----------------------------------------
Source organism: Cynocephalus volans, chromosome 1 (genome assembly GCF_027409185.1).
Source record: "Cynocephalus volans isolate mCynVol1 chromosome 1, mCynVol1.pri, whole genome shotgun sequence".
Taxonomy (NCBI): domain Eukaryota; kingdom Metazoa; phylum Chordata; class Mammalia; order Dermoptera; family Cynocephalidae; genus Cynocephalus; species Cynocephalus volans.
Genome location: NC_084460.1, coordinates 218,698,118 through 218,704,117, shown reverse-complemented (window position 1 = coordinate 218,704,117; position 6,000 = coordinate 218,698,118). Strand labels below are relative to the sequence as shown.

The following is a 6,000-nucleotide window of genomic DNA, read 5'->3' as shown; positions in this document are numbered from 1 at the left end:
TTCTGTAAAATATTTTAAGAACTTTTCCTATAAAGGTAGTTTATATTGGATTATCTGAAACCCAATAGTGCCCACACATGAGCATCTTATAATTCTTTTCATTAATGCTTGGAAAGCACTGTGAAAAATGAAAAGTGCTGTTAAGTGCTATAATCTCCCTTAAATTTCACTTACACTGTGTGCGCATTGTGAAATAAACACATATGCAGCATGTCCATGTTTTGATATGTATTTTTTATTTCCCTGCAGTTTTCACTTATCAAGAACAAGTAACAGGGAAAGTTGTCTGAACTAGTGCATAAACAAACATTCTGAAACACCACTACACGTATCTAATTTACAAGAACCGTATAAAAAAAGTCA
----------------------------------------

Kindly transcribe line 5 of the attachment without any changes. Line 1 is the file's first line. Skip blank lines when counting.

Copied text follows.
The following is a 6,000-nucleotide window of genomic DNA, read 5'->3' as shown; positions in this document are numbered from 1 at the left end: